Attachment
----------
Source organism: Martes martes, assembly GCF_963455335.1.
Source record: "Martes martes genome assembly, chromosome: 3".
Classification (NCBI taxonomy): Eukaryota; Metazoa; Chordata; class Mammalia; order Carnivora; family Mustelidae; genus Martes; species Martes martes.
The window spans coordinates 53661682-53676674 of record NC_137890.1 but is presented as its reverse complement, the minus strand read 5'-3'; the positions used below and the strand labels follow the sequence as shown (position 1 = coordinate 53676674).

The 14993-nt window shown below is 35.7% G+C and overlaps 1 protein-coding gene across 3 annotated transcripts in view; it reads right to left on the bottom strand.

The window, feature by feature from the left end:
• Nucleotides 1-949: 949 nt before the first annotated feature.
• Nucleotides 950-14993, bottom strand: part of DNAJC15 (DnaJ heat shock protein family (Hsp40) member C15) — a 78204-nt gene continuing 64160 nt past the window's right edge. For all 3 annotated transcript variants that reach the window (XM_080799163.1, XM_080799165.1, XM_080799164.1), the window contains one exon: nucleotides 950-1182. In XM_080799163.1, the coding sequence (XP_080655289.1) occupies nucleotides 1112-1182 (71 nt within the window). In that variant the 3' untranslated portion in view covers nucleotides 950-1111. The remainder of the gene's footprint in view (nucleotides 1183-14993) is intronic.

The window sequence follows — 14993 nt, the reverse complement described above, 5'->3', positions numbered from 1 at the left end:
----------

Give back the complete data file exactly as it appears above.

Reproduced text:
Source organism: Martes martes, assembly GCF_963455335.1.
Source record: "Martes martes genome assembly, chromosome: 3".
Classification (NCBI taxonomy): Eukaryota; Metazoa; Chordata; class Mammalia; order Carnivora; family Mustelidae; genus Martes; species Martes martes.
The window spans coordinates 53661682-53676674 of record NC_137890.1 but is presented as its reverse complement, the minus strand read 5'-3'; the positions used below and the strand labels follow the sequence as shown (position 1 = coordinate 53676674).

The 14993-nt window shown below is 35.7% G+C and overlaps 1 protein-coding gene across 3 annotated transcripts in view; it reads right to left on the bottom strand.

The window, feature by feature from the left end:
• Nucleotides 1-949: 949 nt before the first annotated feature.
• Nucleotides 950-14993, bottom strand: part of DNAJC15 (DnaJ heat shock protein family (Hsp40) member C15) — a 78204-nt gene continuing 64160 nt past the window's right edge. For all 3 annotated transcript variants that reach the window (XM_080799163.1, XM_080799165.1, XM_080799164.1), the window contains one exon: nucleotides 950-1182. In XM_080799163.1, the coding sequence (XP_080655289.1) occupies nucleotides 1112-1182 (71 nt within the window). In that variant the 3' untranslated portion in view covers nucleotides 950-1111. The remainder of the gene's footprint in view (nucleotides 1183-14993) is intronic.

The window sequence follows — 14993 nt, the reverse complement described above, 5'->3', positions numbered from 1 at the left end: